Title: Limitations of the difference between clinic and daytime blood pressure as a surrogate measure of the 'white-coat' effect. Syst-Eur investigators
Authors: Parati, G ×
Omboni, S
Staessen, Jan A
Thijs, Lutgarde
Fagard, Robert
Ulian, L
Mancia, G #
Issue Date: Jan-1998
Series Title: Journal of hypertension vol:16 issue:1 pages:23-9
Abstract: BACKGROUND: The difference between clinic and ambulatory average daytime blood pressures is frequently taken as a surrogate measure of the 'white-coat effect' (i.e. the pressor reaction triggered in the patient by the physician's visit). OBJECTIVE: To assess the reproducibility of this difference and its relationship with clinic and average ambulatory daytime blood pressure levels. DESIGN AND METHODS: These issues were addressed with two large groups of subjects in whom both clinic and ambulatory blood pressures were measured, namely 783 outpatients with systolic and diastolic essential hypertension [Group 1, aged 50.8+/-9.4 years (mean +/- SD)], participating in standardized Italian trials of antihypertensive drugs, and 506 elderly patients (group 2, age 71+/-7 years) with isolated systolic hypertension, participating in the European Syst-Eur trial. RESULTS: The clinic-daytime blood pressure difference for the essential systolic and diastolic hypertensive patients (group 1) was 13.6+/-14.3 mmHg for systolic and 9.1+/-8.6 mmHg for diastolic blood pressure (P always < 0.01). This difference for the elderly patients with isolated systolic hypertension (group 2) was 21.2+/-16.0 mmHg for systolic and only 1.3+/-10.2 mmHg for diastolic blood pressure (P < 0.01 and P < 0.05, respectively). In both studies little or no systematic clinic-daytime difference could be observed for heart rate. The reproducibility of the clinic-daytime blood pressure difference, tested for 108 essential systolic and diastolic hypertensive patients from group 1 and 128 isolated systolic hypertensives from group 2, was invariably lower than that both of daytime and of clinic blood pressure values. Finally, the clinic-daytime blood pressure difference was progressively higher for increasing levels of clinic blood pressure and progressively lower for higher levels of ambulatory daytime blood pressure. CONCLUSIONS: Thus, the clinic-daytime blood pressure difference has a limited reproducibility; depends not only on clinic but also on daytime average blood pressure, which means that its size is a function of the blood pressure criteria employed for selection of the patients in a trial; and is never associated with a systematic clinic-daytime difference in heart rate, which further questions its use as a reliable surrogate measure of the true pressor response induced in the patient by the doctor's visit.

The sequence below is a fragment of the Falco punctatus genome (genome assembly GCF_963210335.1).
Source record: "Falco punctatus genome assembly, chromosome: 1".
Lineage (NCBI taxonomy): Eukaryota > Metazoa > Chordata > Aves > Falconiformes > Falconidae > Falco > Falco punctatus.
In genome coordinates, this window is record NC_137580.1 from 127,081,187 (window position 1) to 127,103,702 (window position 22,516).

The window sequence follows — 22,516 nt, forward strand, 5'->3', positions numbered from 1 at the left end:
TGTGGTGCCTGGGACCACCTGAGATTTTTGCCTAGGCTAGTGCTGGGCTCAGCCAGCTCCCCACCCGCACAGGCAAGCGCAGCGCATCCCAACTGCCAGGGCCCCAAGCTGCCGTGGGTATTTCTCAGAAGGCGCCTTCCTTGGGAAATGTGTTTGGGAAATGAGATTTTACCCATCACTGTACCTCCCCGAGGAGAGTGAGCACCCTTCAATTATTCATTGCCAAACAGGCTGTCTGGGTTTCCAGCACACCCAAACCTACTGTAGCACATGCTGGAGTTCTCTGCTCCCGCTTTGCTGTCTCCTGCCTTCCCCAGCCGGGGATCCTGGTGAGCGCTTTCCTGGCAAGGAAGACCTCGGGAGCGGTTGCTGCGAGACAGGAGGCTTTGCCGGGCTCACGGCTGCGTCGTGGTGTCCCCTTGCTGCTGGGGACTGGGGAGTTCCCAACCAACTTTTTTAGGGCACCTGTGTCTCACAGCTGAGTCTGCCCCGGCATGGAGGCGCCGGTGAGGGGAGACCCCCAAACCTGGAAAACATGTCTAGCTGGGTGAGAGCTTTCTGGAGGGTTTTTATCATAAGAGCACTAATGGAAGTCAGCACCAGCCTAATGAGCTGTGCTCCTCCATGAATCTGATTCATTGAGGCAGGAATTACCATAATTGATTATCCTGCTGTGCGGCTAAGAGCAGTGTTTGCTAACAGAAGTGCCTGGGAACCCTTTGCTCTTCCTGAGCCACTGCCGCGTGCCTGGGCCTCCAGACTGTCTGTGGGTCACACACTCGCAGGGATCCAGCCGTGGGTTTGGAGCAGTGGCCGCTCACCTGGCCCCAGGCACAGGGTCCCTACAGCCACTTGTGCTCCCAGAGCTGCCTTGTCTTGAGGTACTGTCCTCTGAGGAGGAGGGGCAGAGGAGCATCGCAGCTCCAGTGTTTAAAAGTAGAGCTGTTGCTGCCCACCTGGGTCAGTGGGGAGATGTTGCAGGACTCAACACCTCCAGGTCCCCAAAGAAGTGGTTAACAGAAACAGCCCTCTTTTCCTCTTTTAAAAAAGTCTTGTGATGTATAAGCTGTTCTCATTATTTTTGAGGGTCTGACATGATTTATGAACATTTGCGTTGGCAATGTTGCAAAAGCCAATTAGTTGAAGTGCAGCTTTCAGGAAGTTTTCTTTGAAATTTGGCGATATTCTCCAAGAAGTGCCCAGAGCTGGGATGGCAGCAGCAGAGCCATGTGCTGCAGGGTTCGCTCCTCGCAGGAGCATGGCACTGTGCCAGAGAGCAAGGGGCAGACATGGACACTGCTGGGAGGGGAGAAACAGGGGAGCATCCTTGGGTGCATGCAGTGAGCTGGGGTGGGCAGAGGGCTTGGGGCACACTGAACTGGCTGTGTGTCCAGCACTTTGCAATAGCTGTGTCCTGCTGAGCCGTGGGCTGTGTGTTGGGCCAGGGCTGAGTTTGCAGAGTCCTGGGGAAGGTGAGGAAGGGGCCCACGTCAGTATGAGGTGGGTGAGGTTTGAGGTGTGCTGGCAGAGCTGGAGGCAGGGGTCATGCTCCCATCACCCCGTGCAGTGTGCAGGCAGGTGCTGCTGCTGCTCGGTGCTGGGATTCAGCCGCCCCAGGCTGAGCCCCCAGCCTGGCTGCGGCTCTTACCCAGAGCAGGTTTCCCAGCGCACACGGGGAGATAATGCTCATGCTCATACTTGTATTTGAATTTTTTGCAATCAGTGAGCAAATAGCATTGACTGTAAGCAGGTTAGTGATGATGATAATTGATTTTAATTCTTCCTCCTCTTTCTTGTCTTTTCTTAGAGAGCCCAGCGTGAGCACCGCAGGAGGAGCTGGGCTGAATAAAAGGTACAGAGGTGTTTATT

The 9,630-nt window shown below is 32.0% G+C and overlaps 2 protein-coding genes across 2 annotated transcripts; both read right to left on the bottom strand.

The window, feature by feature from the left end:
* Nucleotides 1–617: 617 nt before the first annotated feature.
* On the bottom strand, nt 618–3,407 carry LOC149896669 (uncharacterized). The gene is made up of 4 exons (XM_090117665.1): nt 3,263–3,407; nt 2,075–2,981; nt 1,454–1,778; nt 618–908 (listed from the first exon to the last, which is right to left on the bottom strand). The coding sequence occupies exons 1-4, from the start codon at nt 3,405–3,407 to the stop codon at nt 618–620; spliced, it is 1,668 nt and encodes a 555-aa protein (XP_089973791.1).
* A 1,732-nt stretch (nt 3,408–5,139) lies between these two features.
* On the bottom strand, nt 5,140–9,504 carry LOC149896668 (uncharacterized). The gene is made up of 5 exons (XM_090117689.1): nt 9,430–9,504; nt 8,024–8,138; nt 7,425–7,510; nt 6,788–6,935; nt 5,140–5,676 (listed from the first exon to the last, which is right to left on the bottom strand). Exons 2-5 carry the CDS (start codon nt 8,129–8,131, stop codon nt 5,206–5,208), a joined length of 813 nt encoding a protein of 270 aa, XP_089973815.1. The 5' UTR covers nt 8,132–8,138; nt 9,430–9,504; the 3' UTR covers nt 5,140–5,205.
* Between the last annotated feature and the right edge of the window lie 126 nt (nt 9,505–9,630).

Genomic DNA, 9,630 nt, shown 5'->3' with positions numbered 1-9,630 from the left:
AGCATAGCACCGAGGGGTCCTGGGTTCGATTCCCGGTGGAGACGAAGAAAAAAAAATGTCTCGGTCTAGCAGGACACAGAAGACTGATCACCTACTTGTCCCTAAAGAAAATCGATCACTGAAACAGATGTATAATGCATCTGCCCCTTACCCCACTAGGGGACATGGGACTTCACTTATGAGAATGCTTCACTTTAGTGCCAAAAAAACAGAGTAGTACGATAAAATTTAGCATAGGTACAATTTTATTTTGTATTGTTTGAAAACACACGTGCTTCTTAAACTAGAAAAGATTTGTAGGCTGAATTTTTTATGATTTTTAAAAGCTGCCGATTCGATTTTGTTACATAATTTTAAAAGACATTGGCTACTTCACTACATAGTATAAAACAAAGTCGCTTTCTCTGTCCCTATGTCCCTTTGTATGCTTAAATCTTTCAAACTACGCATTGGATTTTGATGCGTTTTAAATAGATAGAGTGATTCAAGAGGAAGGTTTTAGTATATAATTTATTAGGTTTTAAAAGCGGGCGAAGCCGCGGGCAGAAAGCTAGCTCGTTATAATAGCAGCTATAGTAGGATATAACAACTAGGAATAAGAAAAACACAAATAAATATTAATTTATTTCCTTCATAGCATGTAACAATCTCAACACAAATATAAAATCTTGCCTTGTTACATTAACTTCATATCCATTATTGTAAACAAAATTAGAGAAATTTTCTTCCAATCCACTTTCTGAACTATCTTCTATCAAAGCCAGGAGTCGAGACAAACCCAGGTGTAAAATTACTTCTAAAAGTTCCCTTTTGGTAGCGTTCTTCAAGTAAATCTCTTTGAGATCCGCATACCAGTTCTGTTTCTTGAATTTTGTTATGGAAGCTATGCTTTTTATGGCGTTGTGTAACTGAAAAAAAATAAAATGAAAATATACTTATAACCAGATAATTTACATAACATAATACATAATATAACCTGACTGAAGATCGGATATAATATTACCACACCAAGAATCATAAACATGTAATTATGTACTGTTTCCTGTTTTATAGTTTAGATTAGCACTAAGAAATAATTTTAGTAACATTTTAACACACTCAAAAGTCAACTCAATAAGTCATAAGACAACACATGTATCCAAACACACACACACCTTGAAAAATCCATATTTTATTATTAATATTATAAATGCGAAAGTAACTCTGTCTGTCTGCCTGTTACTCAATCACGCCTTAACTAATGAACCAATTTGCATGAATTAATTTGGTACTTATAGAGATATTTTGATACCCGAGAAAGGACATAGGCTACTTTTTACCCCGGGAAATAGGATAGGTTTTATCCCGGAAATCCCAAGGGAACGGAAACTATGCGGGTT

ISSN: 0263-6352
Publication status: published
KU Leuven publication type: IT
Appears in Collections:Hypertension and Cardiovascular Epidemiology
× corresponding author
# (joint) last author

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